"A priest here, you say? To see me?" Who does he think he is? I pay my dues to the temple, Yaltur knows they get enough of my money too. I trust he at least had the good decency to use the servant's entrance, instead of walking up to the main gate like he's somebody. What's that? It's a girl? Of Zedtur? Ah, well. Hrumph. About time. I've been asking for months."Within The New Empire of Belyos, whilst religion in undoubtedly important and there is no question about the existence of the gods, religious figures are often seen as a supplementary occupation, fit only for those unable, or unwilling, to work within other industries. Often the third or fourth child in a household finds that the priesthood is the only occupation available, as the eldest tends to inherit the lands, and the second either get a smaller portion, or tend to be accepted as an apprentice to a craftsman. High ranking priests of important gods do have significant political influence, but this is a hard and long road, and most who enter the priesthood spend their days in small towns and villages, performing ecumenical rites for a population who takes their presence for granted.
There are no formal qualifications to enter the priesthood and, officially, everyone starts at the bottom and is expected to work their way up through the ranks of whichever temple they serve. Unofficially, high ranking nobles tend to ensure that their offspring are given significant advantages in this progression, by offering substantial donations to the temple involved. Devotion to the god to whom the temple is dedicated is expected, should the temple be for a specific deity, although as a citizen of the Empire, all the Inheritor Gods are given appropriate attention. Those who serve in smaller towns and villages may find that their temple is far more ecumenical, and such single-minded devotion is not necessary. The ability to work well with the grieving, and a strong stomach for dealing with the deceased is a necessity for those priests who serve the Keepers of the Dead; those who find themselves in this line, but are unable to manage their emotions in such a way, are often siphoned off to other temples.
All prospective priests start out as a Novice, and for their first few years are expected to learn the history and lore of the god or gods of the temple they serve. Most, if not all, novices at a temple will be children, dedicated to service in the temple from the age of about 7 or 8, but there is no age limit on joining the priesthood. Progression beyond Novice is only granted once an individual can recite the appropriate litanies, describe the important legends and stories, and have a good awareness of the rituals that a priest will be expected to perform. The next step is to serve as a Cleric. Clerics serve a temple in practical matters, assisting the Priesthood in acting as scribe and helper to the temple's physical needs. Maintenance of the building and its equipment is generally the task of a lay craftsman, but clerics are expected to help in all things and have a good understanding of the physical needs of a temple. Whilst doing this, Clerics must also keep their religious education going, and assist priests in temple services, offering assistance to visitors, and generally doing what is asked of them by their superiors. At this stage, Clerics are allowed to leave the temple grounds, on properly assigned tasks, as a test of their ability to resist outside distraction, and also accompany Journeymen on their rounds. When a cleric is deemed ready to begin leading the faithful on their own, then they progress onto the next rank. In rural areas, away from large towns and cities, the next role is that of Journeyman. Not all small villages and farming communities have a dedicated priest, and instead rely on visiting Journeymen to conduct services and perform the many small duties within whatever building or structure is used for religious ceremonies. Journeymen are expected to be very ecumenical, accommodating to differing beliefs and customs, and are often seconded to temples far from where they originally served, to better understand how religious belief varies across the Empire. Most priests spend a decade on the same route, getting to know their parishioners, and passing on this knowledge to any Clerics that may accompany them. Where the role of a Journeyman is not applicable, and after a Journeyman has gained substantial experience, the next stage is that of Priest itself. Priests conduct temple services, intercede for the public between them and the gods, read religious texts, or write their own theological theses. This is the end stage for most in this career path, and one they will settle into until they die. Priests rarely stray far from their temple, even in the biggest of cities, and tend to become more insular and hidebound as they grow old. A select few will move onto the next stage. The highest rank within the priesthood is that of High Priest. A High Priest is not automatically the final authority in the worship for a given deity, but they are the leader of a specific temple. They guide the priests underneath them and are the upper management for all things relating to that temple. The High Priests of a deity's most important temple, usually in Belyos, are considered the head of all High Priests for a given deity.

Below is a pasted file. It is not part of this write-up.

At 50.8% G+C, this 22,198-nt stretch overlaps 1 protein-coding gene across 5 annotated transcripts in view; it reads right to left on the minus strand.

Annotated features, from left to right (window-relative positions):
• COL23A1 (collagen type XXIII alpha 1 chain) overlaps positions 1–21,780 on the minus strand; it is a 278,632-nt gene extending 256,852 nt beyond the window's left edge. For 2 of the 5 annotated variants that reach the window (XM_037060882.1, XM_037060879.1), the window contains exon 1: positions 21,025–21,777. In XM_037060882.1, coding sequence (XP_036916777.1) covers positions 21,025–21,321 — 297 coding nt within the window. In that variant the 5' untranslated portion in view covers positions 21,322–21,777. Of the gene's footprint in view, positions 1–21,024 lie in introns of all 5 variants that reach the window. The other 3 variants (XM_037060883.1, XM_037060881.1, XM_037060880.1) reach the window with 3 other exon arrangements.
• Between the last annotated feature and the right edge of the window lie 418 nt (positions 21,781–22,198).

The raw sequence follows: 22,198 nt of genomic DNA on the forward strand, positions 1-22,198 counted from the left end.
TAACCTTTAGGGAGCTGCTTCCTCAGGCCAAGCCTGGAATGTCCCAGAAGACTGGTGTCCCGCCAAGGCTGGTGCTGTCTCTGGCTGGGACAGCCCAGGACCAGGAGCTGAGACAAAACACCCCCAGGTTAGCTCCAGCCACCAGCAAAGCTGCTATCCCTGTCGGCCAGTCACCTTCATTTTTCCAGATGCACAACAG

All but the most senior of priests are seen as a burdensome necessity, a profession that exists because most people do not have the time to devote to the gods on a fulltime basis. Farmers, craftsmen, traders, etc, all see the Priesthood as important, but largely a role for those unable to work in a proper trade. They are accorded respect for their position and relationship with the gods, but largely ignored otherwise.
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